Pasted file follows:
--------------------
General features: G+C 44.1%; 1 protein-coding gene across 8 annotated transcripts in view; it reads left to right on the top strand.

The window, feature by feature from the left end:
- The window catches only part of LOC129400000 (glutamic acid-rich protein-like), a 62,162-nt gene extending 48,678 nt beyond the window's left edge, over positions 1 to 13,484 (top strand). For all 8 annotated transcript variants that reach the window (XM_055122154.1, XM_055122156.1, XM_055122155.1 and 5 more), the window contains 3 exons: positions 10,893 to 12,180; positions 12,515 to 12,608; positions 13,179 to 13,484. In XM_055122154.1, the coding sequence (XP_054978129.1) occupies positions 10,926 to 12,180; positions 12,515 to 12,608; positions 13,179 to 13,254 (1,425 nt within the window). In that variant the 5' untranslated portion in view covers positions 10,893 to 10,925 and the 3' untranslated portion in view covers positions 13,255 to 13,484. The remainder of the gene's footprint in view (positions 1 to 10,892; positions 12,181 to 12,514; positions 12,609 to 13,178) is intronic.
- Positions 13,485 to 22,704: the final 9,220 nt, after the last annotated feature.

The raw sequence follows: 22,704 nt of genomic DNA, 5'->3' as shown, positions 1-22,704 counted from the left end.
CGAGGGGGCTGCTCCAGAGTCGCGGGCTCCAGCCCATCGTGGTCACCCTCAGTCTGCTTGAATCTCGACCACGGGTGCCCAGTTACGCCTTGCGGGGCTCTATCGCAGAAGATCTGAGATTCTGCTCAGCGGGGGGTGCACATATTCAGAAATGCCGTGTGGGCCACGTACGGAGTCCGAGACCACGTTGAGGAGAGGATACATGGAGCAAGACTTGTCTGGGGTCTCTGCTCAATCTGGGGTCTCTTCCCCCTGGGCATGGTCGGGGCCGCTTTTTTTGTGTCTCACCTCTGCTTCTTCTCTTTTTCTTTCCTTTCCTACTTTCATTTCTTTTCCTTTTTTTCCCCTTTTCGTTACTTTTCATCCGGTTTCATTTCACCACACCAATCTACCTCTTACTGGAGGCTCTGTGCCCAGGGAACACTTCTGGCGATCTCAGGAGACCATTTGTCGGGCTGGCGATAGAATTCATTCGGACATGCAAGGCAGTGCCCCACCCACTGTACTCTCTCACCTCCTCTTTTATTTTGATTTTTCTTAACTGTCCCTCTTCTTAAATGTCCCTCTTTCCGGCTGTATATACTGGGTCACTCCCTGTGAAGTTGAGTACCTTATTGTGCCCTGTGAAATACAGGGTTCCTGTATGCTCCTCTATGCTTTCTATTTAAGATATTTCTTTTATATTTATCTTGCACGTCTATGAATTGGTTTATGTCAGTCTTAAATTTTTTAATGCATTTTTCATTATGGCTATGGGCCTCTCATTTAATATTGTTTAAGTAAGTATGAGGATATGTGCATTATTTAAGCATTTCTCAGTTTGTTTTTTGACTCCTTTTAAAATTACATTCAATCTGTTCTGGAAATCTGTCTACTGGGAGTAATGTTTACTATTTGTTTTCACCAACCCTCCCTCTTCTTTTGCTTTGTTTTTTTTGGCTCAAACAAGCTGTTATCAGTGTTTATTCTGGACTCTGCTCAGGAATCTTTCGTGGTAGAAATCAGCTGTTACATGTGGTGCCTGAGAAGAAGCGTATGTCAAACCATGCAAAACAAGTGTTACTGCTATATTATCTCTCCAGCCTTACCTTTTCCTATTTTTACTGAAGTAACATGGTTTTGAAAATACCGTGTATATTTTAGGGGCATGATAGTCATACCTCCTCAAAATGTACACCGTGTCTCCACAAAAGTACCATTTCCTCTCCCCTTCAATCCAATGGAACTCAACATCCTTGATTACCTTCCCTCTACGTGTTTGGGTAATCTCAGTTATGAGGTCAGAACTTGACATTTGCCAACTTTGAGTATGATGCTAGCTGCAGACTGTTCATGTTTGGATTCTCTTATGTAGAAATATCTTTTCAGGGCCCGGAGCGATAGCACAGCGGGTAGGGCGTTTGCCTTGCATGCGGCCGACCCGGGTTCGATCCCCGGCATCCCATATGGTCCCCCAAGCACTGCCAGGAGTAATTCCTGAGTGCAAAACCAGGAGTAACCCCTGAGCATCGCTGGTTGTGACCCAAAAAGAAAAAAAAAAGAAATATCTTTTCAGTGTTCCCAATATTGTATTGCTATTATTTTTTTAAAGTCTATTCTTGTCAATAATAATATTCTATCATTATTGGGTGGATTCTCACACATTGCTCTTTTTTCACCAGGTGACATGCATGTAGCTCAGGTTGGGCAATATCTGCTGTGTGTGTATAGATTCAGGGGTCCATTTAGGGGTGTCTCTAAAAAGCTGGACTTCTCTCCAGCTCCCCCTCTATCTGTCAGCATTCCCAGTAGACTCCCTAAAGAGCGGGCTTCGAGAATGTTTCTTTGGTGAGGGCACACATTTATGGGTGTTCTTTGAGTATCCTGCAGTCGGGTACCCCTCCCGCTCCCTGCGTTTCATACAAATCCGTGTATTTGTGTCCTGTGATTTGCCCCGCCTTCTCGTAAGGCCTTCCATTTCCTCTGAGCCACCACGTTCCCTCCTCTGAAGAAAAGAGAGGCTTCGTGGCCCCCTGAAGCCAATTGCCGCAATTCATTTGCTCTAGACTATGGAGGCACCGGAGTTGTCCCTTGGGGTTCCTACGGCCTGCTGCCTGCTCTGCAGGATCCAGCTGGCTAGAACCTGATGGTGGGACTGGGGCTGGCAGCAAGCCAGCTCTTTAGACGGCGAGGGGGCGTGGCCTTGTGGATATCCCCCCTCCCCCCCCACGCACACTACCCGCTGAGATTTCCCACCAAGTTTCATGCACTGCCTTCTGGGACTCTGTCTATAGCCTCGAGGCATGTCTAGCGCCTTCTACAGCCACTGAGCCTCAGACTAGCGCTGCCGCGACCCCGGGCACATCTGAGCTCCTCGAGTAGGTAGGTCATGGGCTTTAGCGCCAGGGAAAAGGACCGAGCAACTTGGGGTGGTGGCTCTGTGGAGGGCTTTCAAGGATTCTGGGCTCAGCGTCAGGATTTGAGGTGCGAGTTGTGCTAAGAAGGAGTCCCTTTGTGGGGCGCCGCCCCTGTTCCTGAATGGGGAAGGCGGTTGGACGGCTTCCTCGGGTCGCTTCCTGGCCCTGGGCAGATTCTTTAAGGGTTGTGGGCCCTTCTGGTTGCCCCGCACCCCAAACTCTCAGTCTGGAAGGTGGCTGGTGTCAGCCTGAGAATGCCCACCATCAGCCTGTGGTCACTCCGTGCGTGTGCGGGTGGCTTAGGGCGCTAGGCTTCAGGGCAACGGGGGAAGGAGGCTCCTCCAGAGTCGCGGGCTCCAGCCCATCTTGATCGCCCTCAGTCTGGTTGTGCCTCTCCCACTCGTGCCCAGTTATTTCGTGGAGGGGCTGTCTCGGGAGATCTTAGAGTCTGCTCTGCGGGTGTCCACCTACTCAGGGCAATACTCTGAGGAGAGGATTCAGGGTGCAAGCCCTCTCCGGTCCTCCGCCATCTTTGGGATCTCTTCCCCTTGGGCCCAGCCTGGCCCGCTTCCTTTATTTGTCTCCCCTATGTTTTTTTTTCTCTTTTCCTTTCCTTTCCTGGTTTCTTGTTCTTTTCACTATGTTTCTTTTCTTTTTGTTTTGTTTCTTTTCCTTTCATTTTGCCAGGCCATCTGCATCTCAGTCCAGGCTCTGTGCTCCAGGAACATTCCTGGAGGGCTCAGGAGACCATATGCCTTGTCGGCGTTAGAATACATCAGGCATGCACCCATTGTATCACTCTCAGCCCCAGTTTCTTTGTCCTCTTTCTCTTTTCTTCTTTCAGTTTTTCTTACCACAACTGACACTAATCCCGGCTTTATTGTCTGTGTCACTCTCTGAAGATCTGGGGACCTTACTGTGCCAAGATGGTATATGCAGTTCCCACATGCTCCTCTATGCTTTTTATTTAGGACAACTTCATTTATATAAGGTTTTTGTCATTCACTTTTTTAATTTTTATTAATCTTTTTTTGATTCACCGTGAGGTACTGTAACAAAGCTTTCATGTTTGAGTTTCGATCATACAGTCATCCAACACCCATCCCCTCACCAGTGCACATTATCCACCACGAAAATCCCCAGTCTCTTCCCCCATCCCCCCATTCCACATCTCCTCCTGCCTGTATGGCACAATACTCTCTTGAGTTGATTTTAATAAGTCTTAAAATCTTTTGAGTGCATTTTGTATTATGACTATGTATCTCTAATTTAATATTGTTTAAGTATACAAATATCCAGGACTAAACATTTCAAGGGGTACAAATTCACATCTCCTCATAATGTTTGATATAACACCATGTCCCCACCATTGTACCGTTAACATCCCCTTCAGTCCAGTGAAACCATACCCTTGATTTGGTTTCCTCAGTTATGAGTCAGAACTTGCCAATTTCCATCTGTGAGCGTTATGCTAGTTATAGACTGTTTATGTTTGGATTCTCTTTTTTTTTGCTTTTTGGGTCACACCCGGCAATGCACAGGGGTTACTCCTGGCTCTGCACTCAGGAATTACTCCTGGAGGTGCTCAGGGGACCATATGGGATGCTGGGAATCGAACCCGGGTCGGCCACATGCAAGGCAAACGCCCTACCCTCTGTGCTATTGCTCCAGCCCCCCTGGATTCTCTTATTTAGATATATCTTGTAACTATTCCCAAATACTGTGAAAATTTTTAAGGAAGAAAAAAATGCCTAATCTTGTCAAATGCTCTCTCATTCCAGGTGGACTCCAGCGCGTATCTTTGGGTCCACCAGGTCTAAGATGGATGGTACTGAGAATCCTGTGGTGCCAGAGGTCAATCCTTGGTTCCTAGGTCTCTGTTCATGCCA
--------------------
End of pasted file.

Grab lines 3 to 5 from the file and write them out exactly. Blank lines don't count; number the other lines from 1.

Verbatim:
- The window catches only part of LOC129400000 (glutamic acid-rich protein-like), a 62,162-nt gene extending 48,678 nt beyond the window's left edge, over positions 1 to 13,484 (top strand). For all 8 annotated transcript variants that reach the window (XM_055122154.1, XM_055122156.1, XM_055122155.1 and 5 more), the window contains 3 exons: positions 10,893 to 12,180; positions 12,515 to 12,608; positions 13,179 to 13,484. In XM_055122154.1, the coding sequence (XP_054978129.1) occupies positions 10,926 to 12,180; positions 12,515 to 12,608; positions 13,179 to 13,254 (1,425 nt within the window). In that variant the 5' untranslated portion in view covers positions 10,893 to 10,925 and the 3' untranslated portion in view covers positions 13,255 to 13,484. The remainder of the gene's footprint in view (positions 1 to 10,892; positions 12,181 to 12,514; positions 12,609 to 13,178) is intronic.
- Positions 13,485 to 22,704: the final 9,220 nt, after the last annotated feature.

The raw sequence follows: 22,704 nt of genomic DNA, 5'->3' as shown, positions 1-22,704 counted from the left end.